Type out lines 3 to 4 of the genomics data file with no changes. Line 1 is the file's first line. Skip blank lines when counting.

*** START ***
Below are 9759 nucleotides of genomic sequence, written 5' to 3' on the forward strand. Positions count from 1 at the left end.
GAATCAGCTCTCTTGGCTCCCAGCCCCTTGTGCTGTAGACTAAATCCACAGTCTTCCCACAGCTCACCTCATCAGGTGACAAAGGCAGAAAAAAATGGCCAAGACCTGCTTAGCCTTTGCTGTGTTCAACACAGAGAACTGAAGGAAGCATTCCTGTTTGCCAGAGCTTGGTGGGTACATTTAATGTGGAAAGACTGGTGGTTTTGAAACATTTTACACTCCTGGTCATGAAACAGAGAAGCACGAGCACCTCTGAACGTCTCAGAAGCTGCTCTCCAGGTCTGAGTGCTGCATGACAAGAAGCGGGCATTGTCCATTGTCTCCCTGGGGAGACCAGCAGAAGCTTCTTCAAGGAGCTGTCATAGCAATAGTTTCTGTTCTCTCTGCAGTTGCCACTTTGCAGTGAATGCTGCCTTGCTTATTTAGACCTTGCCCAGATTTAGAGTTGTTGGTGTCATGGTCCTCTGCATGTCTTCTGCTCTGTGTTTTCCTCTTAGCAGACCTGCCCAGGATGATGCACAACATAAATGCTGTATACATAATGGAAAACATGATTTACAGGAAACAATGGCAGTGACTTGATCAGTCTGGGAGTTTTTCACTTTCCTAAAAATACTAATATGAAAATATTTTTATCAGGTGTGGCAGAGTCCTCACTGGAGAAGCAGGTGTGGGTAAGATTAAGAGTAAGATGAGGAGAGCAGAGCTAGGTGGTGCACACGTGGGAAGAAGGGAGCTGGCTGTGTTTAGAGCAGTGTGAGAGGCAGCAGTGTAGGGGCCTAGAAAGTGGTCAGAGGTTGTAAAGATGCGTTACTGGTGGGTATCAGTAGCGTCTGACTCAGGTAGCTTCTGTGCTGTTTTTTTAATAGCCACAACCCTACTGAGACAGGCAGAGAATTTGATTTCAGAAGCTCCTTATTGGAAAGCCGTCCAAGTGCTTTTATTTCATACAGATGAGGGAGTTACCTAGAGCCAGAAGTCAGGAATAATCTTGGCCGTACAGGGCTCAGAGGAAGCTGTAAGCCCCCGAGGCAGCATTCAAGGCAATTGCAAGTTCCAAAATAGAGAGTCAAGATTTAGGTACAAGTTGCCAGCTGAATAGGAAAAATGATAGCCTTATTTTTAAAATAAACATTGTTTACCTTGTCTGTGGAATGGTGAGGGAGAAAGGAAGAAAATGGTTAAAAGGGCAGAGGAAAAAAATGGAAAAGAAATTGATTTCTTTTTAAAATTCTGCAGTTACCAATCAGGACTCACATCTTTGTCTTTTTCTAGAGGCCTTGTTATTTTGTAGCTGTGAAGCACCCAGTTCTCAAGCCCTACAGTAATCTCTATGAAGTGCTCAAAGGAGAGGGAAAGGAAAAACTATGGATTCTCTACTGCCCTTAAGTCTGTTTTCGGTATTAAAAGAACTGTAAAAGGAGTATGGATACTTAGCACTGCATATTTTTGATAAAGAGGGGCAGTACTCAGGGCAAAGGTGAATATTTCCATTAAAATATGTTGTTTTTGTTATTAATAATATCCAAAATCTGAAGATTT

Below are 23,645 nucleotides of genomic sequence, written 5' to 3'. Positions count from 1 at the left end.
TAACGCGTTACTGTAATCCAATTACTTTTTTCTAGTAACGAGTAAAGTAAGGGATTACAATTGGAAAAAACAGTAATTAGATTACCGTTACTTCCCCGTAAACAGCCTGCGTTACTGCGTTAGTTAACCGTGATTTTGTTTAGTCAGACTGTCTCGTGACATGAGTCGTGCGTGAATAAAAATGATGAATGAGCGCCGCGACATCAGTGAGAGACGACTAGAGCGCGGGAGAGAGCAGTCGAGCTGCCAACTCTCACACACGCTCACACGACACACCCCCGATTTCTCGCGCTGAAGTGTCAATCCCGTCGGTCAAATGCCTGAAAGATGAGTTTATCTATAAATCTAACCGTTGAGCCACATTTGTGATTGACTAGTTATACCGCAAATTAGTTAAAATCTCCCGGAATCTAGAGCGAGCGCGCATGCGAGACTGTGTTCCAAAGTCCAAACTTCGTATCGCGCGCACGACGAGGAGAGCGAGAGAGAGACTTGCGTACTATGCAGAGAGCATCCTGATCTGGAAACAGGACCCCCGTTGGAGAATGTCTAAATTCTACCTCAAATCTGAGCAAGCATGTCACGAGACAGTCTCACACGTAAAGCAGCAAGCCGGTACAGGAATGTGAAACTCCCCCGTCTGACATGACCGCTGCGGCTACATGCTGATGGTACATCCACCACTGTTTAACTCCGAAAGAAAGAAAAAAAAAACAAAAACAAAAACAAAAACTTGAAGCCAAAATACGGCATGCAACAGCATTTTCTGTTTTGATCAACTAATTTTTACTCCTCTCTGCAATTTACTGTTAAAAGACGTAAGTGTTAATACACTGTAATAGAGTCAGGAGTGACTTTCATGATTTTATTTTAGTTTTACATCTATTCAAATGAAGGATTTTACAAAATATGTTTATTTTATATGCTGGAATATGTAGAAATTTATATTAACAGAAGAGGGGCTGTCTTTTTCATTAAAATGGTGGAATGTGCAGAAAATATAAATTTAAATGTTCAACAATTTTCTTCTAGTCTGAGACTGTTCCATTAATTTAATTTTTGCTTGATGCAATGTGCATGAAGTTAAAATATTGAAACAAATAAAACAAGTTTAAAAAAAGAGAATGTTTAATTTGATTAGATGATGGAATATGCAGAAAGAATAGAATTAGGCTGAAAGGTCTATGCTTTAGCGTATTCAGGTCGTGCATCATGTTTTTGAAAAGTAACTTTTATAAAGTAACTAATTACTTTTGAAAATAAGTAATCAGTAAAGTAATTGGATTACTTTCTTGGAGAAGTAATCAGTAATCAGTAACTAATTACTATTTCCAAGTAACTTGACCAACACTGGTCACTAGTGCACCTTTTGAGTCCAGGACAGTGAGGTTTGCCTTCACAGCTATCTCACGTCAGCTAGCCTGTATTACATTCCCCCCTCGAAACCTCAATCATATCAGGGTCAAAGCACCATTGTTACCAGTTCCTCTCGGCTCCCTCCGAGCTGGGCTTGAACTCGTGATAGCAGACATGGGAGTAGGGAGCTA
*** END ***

Below are 23,645 nucleotides of genomic sequence, written 5' to 3'. Positions count from 1 at the left end.
TAACGCGTTACTGTAATCCAATTACTTTTTTCTAGTAACGAGTAAAGTAAGGGATTACAATTGGAAAAAACAGTAATTAGATTACCGTTACTTCCCCGTAAACAGCCTGCGTTACTGCGTTAGTTAACCGTGATTTTGTTTAGTCAGACTGTCTCGTGACATGAGTCGTGCGTGAATAAAAATGATGAATGAGCGCCGCGACATCAGTGAGAGACGACTAGAGCGCGGGAGAGAGCAGTCGAGCTGCCAACTCTCACACACGCTCACACGACACACCCCCGATTTCTCGCGCTGAAGTGTCAATCCCGTCGGTCAAATGCCTGAAAGATGAGTTTATCTATAAATCTAACCGTTGAGCCACATTTGTGATTGACTAGTTATACCGCAAATTAGTTAAAATCTCCCGGAATCTAGAGCGAGCGCGCATGCGAGACTGTGTTCCAAAGTCCAAACTTCGTATCGCGCGCACGACGAGGAGAGCGAGAGAGAGACTTGCGTACTATGCAGAGAGCATCCTGATCTGGAAACAGGACCCCCGTTGGAGAATGTCTAAATTCTACCTCAAATCTGAGCAAGCATGTCACGAGACAGTCTCACACGTAAAGCAGCAAGCCGGTACAGGAATGTGAAACTCCCCCGTCTGACATGACCGCTGCGGCTACATGCTGATGGTACATCCACCACTGTTTAACTCCGAAAGAAAGAAAAAAAAAACAAAAACAAAAACAAAAACTTGAAGCCAAAATACGGCATGCAACAGCATTTTCTGTTTTGATCAACTAATTTTTACTCCTCTCTGCAATTTACTGTTAAAAGACGTAAGTGTTAATACACTGTAATAGAGTCAGGAGTGACTTTCATGATTTTATTTTAGTTTTACATCTATTCAAATGAAGGATTTTACAAAATATGTTTATTTTATATGCTGGAATATGTAGAAATTTATATTAACAGAAGAGGGGCTGTCTTTTTCATTAAAATGGTGGAATGTGCAGAAAATATAAATTTAAATGTTCAACAATTTTCTTCTAGTCTGAGACTGTTCCATTAATTTAATTTTTGCTTGATGCAATGTGCATGAAGTTAAAATATTGAAACAAATAAAACAAGTTTAAAAAAAGAGAATGTTTAATTTGATTAGATGATGGAATATGCAGAAAGAATAGAATTAGGCTGAAAGGTCTATGCTTTAGCGTATTCAGGTCGTGCATCATGTTTTTGAAAAGTAACTTTTATAAAGTAACTAATTACTTTTGAAAATAAGTAATCAGTAAAGTAATTGGATTACTTTCTTGGAGAAGTAATCAGTAATCAGTAACTAATTACTATTTCCAAGTAACTTGACCAACACTGGTCACTAGTGCACCTTTTGAGTCCAGGACAGTGAGGTTTGCCTTCACAGCTATCTCACGTCAGCTAGCCTGTATTACATTCCCCCCTCGAAACCTCAATCATATCAGGGTCAAAGCACCATTGTTACCAGTTCCTCTCGGCTCCCTCCGAGCTGGGCTTGAACTCGTGATAGCAGACATGGGAGTAGGGAGCTA